FMA vs IMA: Do You Know The Difference?

The terms FMA and IMA are synonomous with Citrix and the technologies offered and understanding what these terms means is important. As legacy and current use of technology has implication in how these terms are used.

FMA is the current management architecture used by Citrix software like XenApp and XenDesktop and this is stands for the FlexCast Management Architecture, FMA for short. FMA replaced the older Independent Management Architecture (IMA) architecture used on XenApp 6.5 and older versions including XenApp 5.0, Presentation Server and MetaFrame.

FMA was introduced originally in XenDesktop version 5.0 (for VDI) and for XenApp as XenDesktop 7 App Edition and now has become the mainstay of all products in the VDI space developed by Citrix.


The IMA architecture used by older versions of XenApp had a different database architecture and used different design concepts to later XenApp and XenDesktop versions.


Independent Management Architecture (IMA) used a central database known as a IMA Data Store (often described as a database within a database) to store persistent configuration information. The IMA Data Store could be stored on Microsoft SQL, Microsoft Access or Oracle databases.


The boundary concept for IMA was the ‘Farm’ which can be further partitioned into Zones with a ‘Most Preferred’ Zone Data Collector responsible for maintaining dynamic ‘in-memory’ information from server loads, session statuses, published applications/desktops details, users connected to license usage.


The Zone Data Collector pulled persistent configuration information about the XenApp Farm from the IMA Data Store and used this along with its dynamic information to make decisions about which Citrix XenApp server to direct users to when users launch published applications and desktops.

Local Host Cache

Each XenApp server maintained a copy of the persistent information in the IMA Data Store pertinent to itself known as the Local Host Cache (LHC). The XenApp servers updated their LHC every thirty minutes. The LHC was a local Microsoft Access database and is used by XenApp 6.5 farms (including XenApp 6.0, XenApp 5.0, Presentation Server and MetaFrame).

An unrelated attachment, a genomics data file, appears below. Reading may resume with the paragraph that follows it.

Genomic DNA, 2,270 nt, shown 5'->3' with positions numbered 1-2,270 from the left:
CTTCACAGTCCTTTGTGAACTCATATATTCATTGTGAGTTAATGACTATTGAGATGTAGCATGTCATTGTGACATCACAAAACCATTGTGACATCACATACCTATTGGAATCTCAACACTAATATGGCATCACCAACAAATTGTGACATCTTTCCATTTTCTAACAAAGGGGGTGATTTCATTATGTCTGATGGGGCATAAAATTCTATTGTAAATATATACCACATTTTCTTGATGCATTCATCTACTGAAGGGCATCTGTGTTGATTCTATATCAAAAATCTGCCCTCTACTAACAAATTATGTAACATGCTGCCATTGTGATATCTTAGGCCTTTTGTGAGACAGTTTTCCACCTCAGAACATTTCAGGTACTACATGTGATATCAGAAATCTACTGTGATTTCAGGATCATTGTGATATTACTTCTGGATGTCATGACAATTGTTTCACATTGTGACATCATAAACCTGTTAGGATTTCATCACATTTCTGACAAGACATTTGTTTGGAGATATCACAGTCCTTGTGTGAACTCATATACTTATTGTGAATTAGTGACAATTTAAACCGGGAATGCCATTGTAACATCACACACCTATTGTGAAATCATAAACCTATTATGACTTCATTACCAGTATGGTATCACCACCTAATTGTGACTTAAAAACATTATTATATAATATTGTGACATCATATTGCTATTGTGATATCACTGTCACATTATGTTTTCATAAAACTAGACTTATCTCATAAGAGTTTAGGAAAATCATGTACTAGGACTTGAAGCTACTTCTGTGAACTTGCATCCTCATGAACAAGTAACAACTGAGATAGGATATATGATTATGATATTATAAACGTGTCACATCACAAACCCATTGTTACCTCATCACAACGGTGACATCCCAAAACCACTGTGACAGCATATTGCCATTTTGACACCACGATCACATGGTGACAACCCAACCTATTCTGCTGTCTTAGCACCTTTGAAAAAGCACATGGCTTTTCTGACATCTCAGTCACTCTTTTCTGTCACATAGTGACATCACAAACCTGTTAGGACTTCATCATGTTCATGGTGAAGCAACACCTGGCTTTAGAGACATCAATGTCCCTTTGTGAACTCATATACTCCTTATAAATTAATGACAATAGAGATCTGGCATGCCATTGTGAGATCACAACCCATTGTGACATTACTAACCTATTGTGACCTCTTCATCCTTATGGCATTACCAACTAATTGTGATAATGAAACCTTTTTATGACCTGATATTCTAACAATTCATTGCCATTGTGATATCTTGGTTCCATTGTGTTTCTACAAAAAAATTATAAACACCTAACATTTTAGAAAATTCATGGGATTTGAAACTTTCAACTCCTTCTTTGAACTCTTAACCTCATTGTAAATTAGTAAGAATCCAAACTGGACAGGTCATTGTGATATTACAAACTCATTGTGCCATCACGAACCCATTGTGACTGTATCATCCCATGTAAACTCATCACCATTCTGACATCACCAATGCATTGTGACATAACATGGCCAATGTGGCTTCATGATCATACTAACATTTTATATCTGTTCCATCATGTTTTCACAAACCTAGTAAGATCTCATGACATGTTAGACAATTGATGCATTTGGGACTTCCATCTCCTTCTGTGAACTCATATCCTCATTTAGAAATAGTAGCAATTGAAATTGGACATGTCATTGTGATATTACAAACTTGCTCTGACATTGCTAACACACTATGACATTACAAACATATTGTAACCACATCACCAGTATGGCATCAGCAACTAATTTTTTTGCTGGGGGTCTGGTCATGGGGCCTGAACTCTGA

High Availability

When the IMA Data Store wasn’t available, the XenApp servers provided information stored in their Local Host Cache (LHC) to the Data Controllers, to facilitate the connection decisions the Zone Data Collector makes. During this period Administrators were unable to make changes to the Citrix Farm configuration.


The FMA Architecture used by later versions of XenApp and XenDesktop was fundamentally different to IMA and several iterations of FMA brought additional functionality, which in many cases was provided by IMA.


FlexCast Management Architecture (FMA) uses a central database on Microsoft SQL server to store persistent configuration information such as the configuration of the XenApp site.


The boundary concept for FMA is the ‘Site’, Controllers responsible for maintaining dynamic ‘in-memory’ information from server loads, session statuses, published applications/desktops details, users connected to license usage.


The Controllers pull information from the FMA database and uses this along with its dynamic information to direct access to the correct XenApp servers. When the FMA database isn’t available, the Connection Leasing is used.

Connection Leasing

Connection Leasing allows users to still be able to connect to their recent applications and desktops (from previous two week period) when the database is not available. Pooled non-persistent desktops are not protected by connection leasing.

Each Site Controller caches user connection details of the applications and desktops they are connected to. The Controllers retain a cache of two weeks’ worth of connection details for each user who has connected within that period. Anything longer is purged.

High Availability

The benefits of Connection Leasing only come to light when the SQL database is not available, the Controllers enter ‘leased connection mode’ allowing users to still connect to applications and desktops they have used recently used from the cache details held by the Controllers. When the Controllers are in ‘lease connection mode’ the Site Administrators are unable to make Site configuration changes.

Bal Kang

Bal Kang is a technology expert based in the UK, with experience across a number of technology areas from phones, tablets, computers to gaming.

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